Author Topic: Good cleansing agent, and cleaning supply recommendation?  (Read 1180 times)

Offline TheFirstTimer

  • Full Member
  • ***
  • Posts: 107
Good cleansing agent, and cleaning supply recommendation?
« on: October 30, 2014, 12:57:26 PM »
Hi guys! I am a new ratty owner, and I just wanted to get input on good cleansing agents and practices. :)

Thanks in advance. :)

Offline Vonda Z

  • Posts Too Much!
  • *****
  • Posts: 2220
    • Ratropolis: Life with Rats
Re: Good cleansing agent, and cleaning supply recommendation?
« Reply #1 on: October 30, 2014, 04:38:25 PM »
I highly recommend cleaning using a vinegar solution (I use roughly 50% vinegar 50% water). Vinegar is a natural cleaner and is safe for your ratties to be in contact with. It also has odor neutralizing abilities so it will help control the pee smell. It is a natural disinfectant. It has no chemical fragrances that might upset the rat's respiratory system. I also spray it on wood surfaces to help keep them clean without making it dangerous for the rats to continue chewing on them (for wooden huts and bridges and things). I even put it in the rinse cycle of the washer when washing rat laundry. (For laundry, I use a dye free and fragrance free detergent, like Tide in the white bottle).

For deeper cleans, I use Dawn dish soap and a sponge to really wash down the cage, then wipe with the vinegar. I also put plastic accessories in the dishwasher every now and then for a good thorough clean.

For dealing with disinfection (after a contagious illness or parasite), I may clean some things with bleach (not in the presence of the rats), but I make sure to thoroughly rinse afterwards and to let dry completely in the sunshine (sunlight is also a natural disinfectant, by the way). Also, boiling water and steam are good for disinfecting some items that are not vulnerable to hot temperatures. So washing accessories in a dishwasher on the anti-bacterial/sanitize cycle can be helpful. If your washing machine has a sanitize cycle using super hot temperatures, that can be useful for disinfecting hammocks and liners. But these measures are mainly reserved for after some type of problem (eg, ringworm or a virus) has hit and you want to prevent spread/reinfection.

Offline TheFirstTimer

  • Full Member
  • ***
  • Posts: 107
Re: Good cleansing agent, and cleaning supply recommendation?
« Reply #2 on: October 30, 2014, 08:05:42 PM »
Wow, thank you for the thorough reply. :)

Erm, white vinegar, right? As in, acetic acid?

Thank you very much!! I will keep this in mind, though hopefully, infections are few and far between, if at all.  *knock on wood*

Offline BigBen

  • Posts Too Much!
  • *****
  • Posts: 7337
  • Rattos habeo, ergo sum
Re: Good cleansing agent, and cleaning supply recommendation?
« Reply #3 on: October 30, 2014, 09:28:46 PM »
Using vinegar and hydrogen peroxide in combination results in better cleaning and disinfecting than using either (or both) separately.  I also find that the smell of vinegar bothers me quite a bit, and peroxide quickly neutralizes that smell.

The main ingredient of vinegar is acetic acid, and it reacts with hydrogen peroxide to form peracetic acid, which is a good antiseptic with strong anti-microbial action.  One article quoted in an earlier thread advises against pre-mixing vinegar and peroxide before applying them to the article to be cleaned, but I am not sure how much of a concern this really is.  Like its two constituents, peracetic acid occurs in nature, and though it is formed from the other two, it also breaks down into the other two as well, depending on various environmental factors (i.e., the reaction is reversible under the proper conditions).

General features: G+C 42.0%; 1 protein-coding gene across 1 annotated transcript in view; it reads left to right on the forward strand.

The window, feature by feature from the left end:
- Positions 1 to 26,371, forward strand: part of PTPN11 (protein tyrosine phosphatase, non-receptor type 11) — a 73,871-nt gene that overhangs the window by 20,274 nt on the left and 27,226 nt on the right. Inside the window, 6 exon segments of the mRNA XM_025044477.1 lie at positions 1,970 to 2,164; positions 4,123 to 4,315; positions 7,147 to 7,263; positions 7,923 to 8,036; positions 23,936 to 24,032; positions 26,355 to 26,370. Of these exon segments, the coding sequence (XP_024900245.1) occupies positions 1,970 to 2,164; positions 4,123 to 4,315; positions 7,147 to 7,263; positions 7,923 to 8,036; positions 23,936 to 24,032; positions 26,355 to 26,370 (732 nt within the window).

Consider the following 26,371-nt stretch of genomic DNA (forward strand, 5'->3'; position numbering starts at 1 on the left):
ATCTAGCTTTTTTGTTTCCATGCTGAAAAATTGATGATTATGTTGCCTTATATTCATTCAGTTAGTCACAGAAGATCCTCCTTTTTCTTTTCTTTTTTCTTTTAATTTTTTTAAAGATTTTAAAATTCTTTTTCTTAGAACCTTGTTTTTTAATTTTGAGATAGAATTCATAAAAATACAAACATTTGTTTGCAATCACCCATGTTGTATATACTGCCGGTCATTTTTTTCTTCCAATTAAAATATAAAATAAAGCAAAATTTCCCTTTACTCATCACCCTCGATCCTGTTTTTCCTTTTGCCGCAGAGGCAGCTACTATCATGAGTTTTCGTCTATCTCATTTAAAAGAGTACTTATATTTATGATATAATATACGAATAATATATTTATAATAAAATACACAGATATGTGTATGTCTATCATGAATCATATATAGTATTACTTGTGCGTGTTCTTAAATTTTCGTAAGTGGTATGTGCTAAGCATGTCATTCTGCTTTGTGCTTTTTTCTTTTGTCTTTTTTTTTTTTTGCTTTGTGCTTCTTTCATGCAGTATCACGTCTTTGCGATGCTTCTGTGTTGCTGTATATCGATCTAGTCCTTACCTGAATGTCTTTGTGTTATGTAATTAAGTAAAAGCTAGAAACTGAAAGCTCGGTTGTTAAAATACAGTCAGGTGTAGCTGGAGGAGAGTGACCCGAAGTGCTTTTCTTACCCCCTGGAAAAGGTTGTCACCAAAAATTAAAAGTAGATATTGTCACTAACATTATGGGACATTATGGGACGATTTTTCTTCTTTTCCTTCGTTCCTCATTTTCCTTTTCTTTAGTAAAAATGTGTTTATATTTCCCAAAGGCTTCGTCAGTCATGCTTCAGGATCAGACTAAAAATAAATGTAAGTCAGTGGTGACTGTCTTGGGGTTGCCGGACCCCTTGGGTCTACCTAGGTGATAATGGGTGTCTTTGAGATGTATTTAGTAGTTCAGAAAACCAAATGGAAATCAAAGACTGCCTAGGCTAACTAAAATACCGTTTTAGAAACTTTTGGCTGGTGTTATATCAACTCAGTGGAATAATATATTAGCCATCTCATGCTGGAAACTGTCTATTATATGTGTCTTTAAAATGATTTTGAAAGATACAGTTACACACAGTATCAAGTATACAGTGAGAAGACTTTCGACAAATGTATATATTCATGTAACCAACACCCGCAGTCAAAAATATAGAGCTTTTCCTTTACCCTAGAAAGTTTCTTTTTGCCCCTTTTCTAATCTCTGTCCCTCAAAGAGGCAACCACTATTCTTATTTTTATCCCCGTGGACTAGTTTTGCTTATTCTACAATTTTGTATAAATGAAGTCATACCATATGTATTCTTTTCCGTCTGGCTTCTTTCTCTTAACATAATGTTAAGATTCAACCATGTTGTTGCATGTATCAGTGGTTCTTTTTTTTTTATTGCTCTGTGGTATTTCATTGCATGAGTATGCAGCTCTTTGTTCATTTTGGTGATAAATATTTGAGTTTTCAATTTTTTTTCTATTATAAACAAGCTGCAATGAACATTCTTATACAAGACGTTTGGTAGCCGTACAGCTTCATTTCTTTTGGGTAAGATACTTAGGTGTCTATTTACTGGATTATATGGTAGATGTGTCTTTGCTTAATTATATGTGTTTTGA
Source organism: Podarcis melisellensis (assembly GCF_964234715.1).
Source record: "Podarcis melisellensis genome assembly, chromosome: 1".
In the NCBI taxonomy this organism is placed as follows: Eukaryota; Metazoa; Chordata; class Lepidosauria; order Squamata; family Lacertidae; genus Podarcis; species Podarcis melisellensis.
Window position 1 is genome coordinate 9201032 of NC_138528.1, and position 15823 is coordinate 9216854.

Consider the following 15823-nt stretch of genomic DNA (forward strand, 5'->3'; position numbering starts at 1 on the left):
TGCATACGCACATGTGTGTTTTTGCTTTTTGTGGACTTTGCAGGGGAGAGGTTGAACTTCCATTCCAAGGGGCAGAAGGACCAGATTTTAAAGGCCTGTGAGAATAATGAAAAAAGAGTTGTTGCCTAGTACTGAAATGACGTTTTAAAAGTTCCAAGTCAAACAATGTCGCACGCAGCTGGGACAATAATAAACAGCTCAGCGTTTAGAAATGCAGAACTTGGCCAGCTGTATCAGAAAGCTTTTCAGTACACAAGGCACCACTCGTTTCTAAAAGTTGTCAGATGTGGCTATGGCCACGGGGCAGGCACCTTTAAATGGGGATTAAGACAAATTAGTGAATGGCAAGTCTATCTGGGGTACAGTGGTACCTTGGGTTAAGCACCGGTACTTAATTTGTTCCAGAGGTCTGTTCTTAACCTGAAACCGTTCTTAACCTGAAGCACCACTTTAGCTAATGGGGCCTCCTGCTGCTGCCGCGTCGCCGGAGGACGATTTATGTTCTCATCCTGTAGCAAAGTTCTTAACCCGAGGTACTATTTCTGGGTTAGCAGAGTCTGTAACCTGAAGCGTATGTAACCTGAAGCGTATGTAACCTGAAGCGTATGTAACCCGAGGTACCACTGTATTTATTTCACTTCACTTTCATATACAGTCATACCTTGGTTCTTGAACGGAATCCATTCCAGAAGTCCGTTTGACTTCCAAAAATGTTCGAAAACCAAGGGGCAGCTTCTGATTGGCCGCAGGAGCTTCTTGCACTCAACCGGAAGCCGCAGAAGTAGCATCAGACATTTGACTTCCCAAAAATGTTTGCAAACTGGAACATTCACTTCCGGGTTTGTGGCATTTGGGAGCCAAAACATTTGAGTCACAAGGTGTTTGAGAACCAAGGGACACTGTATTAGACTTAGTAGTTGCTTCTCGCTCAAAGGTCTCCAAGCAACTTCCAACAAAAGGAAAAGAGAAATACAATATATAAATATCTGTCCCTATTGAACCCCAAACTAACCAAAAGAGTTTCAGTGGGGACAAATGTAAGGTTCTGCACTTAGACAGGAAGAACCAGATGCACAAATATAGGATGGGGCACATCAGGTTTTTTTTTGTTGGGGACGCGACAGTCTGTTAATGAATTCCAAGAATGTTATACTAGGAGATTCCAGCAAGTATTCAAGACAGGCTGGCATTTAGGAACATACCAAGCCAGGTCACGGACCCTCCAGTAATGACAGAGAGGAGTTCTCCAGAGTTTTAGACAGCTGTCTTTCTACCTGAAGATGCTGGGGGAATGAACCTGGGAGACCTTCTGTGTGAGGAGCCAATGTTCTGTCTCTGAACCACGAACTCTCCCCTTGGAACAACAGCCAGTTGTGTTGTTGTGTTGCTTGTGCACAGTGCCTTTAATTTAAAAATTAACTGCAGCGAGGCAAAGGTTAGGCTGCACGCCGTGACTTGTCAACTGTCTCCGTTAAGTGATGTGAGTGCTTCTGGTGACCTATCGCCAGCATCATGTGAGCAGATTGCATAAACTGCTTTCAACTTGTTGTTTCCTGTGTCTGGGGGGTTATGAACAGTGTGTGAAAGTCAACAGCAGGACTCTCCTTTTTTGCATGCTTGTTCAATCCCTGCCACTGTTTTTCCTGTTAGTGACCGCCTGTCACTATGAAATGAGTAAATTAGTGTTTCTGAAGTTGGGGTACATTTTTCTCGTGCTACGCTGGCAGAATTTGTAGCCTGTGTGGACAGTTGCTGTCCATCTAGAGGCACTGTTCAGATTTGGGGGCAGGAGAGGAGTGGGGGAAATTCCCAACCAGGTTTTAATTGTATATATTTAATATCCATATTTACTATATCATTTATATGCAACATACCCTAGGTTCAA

Peracetic acid is an oxidizing agent, which means it promotes the formation of rust (iron oxide), but vinegar and peroxide are both reducing agents, which means they break down rust into oxygen and iron.  I suspect that one good reason for not pre-mixing vinegar and peroxide, so that they first meet on the surface of the item to be cleaned, may be that this will minimize the amount of time the peracetic acid that is formed can cause any rusting.  And, of course, as it breaks down again, the reducing agents will break up any newly-formed rust molecules.

As far as the formation of peracetic acid is concerned, you can use either the white distilled vinegar or the red apple-cider vinegar.

« Last Edit: October 30, 2014, 09:30:17 PM by BigBen »
What is a rat?  King-sized love in a pint-sized package.
Rat Code:  6m2f22r !B C? D+ F S-- ocA reC sM a+++ e++++ n

Offline TheFirstTimer

  • Full Member
  • ***
  • Posts: 107
Re: Good cleansing agent, and cleaning supply recommendation?
« Reply #4 on: October 31, 2014, 01:41:31 AM »
Understood, thank you. I appreciate your thoroughness also; your chemistry is strong, by the way! (coming from a third year natural science university student).
I will get vinegar and peroxide on the double; it won't make them go crazy marking it over, will it? I have females, so they're less... testosterone laden than males, of course.

Offline BigBen

  • Posts Too Much!
  • *****
  • Posts: 7337
  • Rattos habeo, ergo sum
Re: Good cleansing agent, and cleaning supply recommendation?
« Reply #5 on: October 31, 2014, 11:47:31 PM »
Don't clean too much, or the ratties will go crazy smelling it up again.  I always leave a couple of hammocks and don't always wash the current hide.  Plus, you can take some of the used litter and put it in the litter trays.  That way, the cage is basically clean, but there is enough rat smell that the rats don't feel completely alienated from their surroundings.
What is a rat?  King-sized love in a pint-sized package.
Rat Code:  6m2f22r !B C? D+ F S-- ocA reC sM a+++ e++++ n